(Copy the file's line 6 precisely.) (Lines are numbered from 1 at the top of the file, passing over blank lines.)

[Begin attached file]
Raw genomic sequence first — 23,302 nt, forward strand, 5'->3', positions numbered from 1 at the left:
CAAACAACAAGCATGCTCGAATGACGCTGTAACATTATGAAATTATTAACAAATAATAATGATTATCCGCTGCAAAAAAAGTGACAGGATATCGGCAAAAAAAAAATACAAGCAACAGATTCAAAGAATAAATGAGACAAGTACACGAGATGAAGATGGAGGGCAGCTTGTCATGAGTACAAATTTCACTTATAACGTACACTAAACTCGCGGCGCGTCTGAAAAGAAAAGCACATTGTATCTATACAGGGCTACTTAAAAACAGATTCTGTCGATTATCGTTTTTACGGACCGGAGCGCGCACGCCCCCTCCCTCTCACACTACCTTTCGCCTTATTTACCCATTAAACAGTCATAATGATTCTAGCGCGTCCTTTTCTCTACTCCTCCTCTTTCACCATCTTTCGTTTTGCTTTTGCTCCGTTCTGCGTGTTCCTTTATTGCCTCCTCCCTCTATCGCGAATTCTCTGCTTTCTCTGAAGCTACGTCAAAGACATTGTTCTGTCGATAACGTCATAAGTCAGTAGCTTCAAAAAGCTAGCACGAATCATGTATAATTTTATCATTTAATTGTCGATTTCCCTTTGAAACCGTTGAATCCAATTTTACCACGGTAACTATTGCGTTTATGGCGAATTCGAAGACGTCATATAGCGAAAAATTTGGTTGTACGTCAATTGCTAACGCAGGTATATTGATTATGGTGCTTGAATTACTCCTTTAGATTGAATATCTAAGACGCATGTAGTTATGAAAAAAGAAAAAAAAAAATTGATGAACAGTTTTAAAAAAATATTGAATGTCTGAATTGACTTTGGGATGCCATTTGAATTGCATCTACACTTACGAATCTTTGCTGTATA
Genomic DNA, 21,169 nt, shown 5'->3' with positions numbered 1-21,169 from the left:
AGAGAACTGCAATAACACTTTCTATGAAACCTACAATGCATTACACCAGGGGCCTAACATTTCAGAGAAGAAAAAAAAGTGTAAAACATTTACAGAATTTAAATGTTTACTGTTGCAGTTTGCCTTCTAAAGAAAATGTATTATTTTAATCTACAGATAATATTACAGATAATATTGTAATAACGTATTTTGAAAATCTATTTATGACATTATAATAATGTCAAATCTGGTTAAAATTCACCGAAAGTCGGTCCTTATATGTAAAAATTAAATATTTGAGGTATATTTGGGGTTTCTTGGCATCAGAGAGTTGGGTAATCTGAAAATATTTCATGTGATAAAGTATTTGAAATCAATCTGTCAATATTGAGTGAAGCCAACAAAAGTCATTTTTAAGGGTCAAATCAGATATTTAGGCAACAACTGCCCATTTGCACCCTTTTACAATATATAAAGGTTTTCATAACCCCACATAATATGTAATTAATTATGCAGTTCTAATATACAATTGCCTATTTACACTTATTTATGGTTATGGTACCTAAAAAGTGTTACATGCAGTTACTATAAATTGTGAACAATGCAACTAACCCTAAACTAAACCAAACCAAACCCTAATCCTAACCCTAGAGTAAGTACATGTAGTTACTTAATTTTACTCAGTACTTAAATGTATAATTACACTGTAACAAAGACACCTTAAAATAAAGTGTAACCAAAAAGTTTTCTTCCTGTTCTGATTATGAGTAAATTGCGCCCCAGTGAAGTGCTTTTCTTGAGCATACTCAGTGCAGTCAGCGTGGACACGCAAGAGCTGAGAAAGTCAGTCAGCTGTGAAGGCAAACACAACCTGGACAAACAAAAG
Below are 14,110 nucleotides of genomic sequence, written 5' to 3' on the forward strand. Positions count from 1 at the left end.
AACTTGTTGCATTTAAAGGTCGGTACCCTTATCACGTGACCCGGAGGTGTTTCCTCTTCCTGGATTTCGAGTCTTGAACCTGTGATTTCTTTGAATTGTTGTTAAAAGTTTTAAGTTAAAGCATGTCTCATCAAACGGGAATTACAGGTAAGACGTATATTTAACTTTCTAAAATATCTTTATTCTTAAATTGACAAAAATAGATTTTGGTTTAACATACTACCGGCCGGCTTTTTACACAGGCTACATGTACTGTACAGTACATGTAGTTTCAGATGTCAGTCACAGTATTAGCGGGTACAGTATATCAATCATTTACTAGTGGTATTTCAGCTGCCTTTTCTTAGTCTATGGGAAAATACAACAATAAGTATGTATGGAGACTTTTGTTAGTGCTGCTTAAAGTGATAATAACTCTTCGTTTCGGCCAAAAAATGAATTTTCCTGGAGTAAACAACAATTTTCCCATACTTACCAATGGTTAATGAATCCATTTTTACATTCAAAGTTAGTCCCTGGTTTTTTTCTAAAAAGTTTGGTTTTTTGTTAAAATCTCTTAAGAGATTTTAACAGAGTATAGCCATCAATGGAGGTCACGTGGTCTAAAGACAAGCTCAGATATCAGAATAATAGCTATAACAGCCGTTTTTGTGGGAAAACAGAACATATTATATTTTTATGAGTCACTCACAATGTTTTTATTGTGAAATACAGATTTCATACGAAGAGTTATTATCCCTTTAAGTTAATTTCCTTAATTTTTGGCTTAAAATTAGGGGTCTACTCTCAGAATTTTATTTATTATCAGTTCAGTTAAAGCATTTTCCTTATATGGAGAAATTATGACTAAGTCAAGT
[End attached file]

AACTTGTTGCATTTAAAGGTCGGTACCCTTATCACGTGACCCGGAGGTGTTTCCTCTTCCTGGATTTCGAGTCTTGAACCTGTGATTTCTTTGAATTGTTGTTAAAAGTTTTAAGTTAAAGCATGTCTCATCAAACGGGAATTACAGGTAAGACGTATATTTAACTTTCTAAAATATCTTTATTCTTAAATTGACAAAAATAGATTTTGGTTTAACATACTACCGGCCGGCTTTTTACACAGGCTACATGTACTGTACAGTACATGTAGTTTCAGATGTCAGTCACAGTATTAGCGGGTACAGTATATCAATCATTTACTAGTGGTATTTCAGCTGCCTTTTCTTAGTCTATGGGAAAATACAACAATAAGTATGTATGGAGACTTTTGTTAGTGCTGCTTAAAGTGATAATAACTCTTCGTTTCGGCCAAAAAATGAATTTTCCTGGAGTAAACAACAATTTTCCCATACTTACCAATGGTTAATGAATCCATTTTTACATTCAAAGTTAGTCCCTGGTTTTTTTCTAAAAAGTTTGGTTTTTTGTTAAAATCTCTTAAGAGATTTTAACAGAGTATAGCCATCAATGGAGGTCACGTGGTCTAAAGACAAGCTCAGATATCAGAATAATAGCTATAACAGCCGTTTTTGTGGGAAAACAGAACATATTATATTTTTATGAGTCACTCACAATGTTTTTATTGTGAAATACAGATTTCATACGAAGAGTTATTATCCCTTTAAGTTAATTTCCTTAATTTTTGGCTTAAAATTAGGGGTCTACTCTCAGAATTTTATTTATTATCAGTTCAGTTAAAGCATTTTCCTTATATGGAGAAATTATGACTAAGTCAAGT